Instead of holding a single stock or bond, investors can use ETFs for exposure to more diversified options such as an entire market, country or region with a single trade. Investors could also gain access to markets that are not easily available by investing, for example, in ETFs that concentrate on emerging markets.
2. Cost effectiveness
Lower annual management fees (as ETFs are usually passively managed) and no upfront fee make ETFs an economical investment to maintain in the long run. The annual management fees for ETFs are generally below 1%. Since there is only one transaction per trade, the trading commissions imposed on an ETF is also lower. There are also generally no redemption charges for withdrawals.
3. Simplicity and flexibility
It is easy for investors to buy and sell the ETFs through their broker during trading hours or via online trading. The buying and selling of ETF units are also done based on its current market price in a single transaction.
Investors are able to know exactly which stocks or underlying assets are held in the ETF by visiting the ETF’s website. In Malaysia, the prices are available in real-time throughout the trading day on Bursa Malaysia’s “Maklumat Saham” or MASA section. An ETF also provides cost transparency through fee disclosure so that you will know exactly what you are paying for.
Investors can redeem units easily and receive cash by the third market day after the trade takes place (T+3) because ETFs are as liquid as their underlying stocks. When the demand for an ETF rises in the secondary market, new ETF units are created and placed in the market and vice versa. This mechanism ensures the continuous liquidity of ETFs.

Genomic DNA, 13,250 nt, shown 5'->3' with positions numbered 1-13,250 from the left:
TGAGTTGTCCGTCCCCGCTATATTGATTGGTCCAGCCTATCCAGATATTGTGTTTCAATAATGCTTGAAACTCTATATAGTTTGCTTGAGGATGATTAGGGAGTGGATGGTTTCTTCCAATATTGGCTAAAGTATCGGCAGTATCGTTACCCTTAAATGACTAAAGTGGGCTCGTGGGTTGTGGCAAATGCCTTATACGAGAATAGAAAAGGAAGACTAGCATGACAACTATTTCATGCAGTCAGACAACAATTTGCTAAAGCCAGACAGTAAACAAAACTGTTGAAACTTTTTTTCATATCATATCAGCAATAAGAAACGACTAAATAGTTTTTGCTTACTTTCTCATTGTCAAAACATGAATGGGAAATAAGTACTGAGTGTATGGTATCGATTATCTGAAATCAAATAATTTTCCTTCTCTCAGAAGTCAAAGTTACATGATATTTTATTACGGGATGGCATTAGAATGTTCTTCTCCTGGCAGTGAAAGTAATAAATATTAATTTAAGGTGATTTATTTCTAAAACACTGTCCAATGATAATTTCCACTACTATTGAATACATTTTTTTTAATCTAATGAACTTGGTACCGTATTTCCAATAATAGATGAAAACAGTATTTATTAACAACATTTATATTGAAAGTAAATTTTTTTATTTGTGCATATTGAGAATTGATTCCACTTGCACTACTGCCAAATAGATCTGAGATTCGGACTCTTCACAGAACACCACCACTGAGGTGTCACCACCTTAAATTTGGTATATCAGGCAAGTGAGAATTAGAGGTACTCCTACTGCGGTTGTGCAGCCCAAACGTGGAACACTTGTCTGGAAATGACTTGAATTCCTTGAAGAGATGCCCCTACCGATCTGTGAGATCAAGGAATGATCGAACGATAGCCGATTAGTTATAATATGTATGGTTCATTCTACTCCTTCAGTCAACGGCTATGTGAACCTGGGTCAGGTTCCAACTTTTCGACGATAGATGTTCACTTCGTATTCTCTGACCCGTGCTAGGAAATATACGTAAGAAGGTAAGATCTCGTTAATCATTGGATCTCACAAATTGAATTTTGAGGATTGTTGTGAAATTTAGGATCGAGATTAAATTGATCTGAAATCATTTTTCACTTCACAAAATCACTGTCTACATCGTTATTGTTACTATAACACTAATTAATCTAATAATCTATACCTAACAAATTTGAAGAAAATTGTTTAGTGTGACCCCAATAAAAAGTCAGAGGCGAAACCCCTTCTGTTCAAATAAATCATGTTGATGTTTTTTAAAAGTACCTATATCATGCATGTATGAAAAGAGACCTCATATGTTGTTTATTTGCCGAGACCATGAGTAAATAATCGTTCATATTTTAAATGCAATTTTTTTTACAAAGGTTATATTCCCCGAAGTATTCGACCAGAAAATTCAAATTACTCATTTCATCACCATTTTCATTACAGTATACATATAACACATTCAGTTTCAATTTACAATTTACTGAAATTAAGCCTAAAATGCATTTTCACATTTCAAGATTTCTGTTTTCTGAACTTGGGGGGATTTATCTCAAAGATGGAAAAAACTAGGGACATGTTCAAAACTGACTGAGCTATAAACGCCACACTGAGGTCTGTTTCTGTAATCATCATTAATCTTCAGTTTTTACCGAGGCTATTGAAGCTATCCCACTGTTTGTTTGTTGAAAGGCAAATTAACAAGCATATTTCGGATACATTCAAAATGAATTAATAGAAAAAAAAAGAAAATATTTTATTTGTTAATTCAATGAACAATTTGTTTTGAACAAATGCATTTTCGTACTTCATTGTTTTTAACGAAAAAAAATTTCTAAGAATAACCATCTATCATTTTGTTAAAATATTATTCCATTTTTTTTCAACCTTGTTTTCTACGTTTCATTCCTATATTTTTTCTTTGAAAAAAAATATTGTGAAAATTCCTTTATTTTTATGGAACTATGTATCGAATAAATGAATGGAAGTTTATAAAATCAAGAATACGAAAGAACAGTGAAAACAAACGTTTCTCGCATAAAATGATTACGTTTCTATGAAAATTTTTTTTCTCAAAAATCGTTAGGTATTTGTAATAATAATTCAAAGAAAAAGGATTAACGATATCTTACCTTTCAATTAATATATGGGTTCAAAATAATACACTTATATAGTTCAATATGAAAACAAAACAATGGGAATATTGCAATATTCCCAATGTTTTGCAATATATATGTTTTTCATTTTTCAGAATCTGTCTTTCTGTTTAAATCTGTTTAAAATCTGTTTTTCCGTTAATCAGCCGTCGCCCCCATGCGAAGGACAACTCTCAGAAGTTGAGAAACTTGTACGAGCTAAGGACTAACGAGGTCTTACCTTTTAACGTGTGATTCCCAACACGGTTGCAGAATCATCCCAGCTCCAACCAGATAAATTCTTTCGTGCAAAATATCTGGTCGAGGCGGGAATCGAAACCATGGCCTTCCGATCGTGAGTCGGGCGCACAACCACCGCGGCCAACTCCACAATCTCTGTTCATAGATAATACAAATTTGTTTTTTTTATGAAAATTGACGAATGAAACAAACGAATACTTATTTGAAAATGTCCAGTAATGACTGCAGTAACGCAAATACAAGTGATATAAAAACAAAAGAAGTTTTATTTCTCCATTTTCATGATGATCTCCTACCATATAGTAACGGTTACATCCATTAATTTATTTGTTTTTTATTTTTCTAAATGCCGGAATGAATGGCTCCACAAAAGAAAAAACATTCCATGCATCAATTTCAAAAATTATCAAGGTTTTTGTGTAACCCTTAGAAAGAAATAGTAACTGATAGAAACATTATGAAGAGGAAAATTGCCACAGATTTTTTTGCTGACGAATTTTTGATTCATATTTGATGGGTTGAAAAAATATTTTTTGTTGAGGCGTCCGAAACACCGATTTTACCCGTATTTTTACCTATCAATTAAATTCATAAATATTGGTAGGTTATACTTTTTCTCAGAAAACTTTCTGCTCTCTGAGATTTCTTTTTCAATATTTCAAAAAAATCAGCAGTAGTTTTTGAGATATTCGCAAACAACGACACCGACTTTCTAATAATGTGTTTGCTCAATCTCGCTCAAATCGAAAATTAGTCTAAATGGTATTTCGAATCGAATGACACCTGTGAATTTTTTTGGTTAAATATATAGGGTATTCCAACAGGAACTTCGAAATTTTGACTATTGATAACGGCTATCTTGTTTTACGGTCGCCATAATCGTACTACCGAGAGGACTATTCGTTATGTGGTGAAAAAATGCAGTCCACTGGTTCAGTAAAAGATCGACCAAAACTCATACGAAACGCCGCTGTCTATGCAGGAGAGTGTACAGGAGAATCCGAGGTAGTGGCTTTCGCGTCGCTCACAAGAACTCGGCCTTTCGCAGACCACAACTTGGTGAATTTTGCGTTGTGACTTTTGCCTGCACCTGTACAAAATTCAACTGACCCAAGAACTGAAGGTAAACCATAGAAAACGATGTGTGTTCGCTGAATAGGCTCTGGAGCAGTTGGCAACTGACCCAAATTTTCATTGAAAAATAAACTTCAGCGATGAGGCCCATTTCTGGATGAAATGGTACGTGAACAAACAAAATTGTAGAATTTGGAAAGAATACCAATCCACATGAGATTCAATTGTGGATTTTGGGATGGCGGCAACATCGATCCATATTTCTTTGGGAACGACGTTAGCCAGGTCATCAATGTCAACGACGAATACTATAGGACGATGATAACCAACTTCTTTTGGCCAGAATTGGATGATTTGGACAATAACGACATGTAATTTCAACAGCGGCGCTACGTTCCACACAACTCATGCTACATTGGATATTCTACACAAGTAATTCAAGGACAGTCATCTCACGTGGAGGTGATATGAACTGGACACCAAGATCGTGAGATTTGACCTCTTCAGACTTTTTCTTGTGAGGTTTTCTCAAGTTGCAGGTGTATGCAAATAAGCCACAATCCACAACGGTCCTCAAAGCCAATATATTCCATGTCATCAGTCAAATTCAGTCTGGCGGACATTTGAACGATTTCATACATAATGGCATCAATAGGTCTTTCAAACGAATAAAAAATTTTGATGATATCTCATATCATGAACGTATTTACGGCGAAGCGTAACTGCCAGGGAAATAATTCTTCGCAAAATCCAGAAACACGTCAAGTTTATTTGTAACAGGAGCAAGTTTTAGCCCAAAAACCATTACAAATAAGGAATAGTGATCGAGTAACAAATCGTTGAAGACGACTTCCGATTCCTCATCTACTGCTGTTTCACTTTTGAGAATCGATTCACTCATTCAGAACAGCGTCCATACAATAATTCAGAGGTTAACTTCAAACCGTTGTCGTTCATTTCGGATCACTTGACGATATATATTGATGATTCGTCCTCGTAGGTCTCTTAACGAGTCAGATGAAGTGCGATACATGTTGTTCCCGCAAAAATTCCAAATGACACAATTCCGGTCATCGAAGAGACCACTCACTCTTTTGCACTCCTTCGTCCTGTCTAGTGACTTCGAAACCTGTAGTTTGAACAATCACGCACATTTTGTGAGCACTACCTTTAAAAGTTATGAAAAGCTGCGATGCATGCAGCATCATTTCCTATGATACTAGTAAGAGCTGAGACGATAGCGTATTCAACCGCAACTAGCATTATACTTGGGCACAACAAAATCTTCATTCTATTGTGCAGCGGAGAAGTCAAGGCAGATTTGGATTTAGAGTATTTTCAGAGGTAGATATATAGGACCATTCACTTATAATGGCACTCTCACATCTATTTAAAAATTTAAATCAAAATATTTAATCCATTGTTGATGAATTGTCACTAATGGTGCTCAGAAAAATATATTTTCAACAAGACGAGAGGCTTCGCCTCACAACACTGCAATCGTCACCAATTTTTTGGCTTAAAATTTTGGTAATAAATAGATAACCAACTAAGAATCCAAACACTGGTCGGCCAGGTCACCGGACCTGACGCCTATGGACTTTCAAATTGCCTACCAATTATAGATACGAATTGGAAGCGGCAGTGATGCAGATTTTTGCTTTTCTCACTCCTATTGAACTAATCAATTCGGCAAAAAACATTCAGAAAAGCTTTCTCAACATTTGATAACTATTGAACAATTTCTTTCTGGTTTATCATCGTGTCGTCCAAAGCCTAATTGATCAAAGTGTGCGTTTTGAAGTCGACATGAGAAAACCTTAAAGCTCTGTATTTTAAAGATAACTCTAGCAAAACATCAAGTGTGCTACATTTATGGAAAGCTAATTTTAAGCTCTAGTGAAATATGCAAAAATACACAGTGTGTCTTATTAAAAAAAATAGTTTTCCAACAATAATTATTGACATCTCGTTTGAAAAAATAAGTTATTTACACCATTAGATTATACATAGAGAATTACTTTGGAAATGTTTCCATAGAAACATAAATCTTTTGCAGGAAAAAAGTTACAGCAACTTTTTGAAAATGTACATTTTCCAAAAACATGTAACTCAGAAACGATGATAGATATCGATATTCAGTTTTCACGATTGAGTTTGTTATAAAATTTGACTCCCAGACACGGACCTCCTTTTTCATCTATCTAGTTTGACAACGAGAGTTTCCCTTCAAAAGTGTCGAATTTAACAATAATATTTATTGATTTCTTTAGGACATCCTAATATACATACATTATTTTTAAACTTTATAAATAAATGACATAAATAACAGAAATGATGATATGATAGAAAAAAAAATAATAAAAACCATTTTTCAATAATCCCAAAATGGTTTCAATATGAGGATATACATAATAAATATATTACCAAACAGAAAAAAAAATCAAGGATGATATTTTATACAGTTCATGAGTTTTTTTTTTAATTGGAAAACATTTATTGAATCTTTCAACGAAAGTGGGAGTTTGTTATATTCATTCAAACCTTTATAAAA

6. Instant access to market performance
Most ETFs track the benchmark index’s market segment. Furthermore, it is easy to get more information on the benchmark indices as most established index providers publish their index methodology on their website.
What are the risks involved?
An ETF investment is subjected to the ups and downs of the market. The performance of the ETF may be directly affected by the performance of its underlying benchmark, or component stocks or bonds held.
Occasionally, the performance of the ETF may not be able to track the performance of the index due to the failure of the trading strategy, fees or expenses, otherwise known as ‘tracking error’. However, tracking errors in ETFs are generally expected to be low.
Another major drawback is that commissions are payable for each ETF trade. This may prove to be a deterrent for periodic investments in an ETF.
What to do before investing?
You are advised to clarify the following before investing in an ETF:
- Investment objective, strategy and risks;
- Tracking index;
- Dividend policy; and
- Fees and charges.
At times, increased market volatility can make trading ETFs a challenging process.
When buying or selling ETFs, always be aware of the opening and closing. At the open, not all underlying securities in an ETF may have begun trading. In such situations, the market maker can’t price the ETF with certainty, potentially causing wider bid-offer spreads. At the close, fewer firms may be making markets in the ETF, and fewer shares may be listed for purchase and sale than at other times of the day.
Lastly, never forget the basics. Pay attention to earnings announcements and news from companies that are large constituents of an ETF’s benchmark and of economic indicators.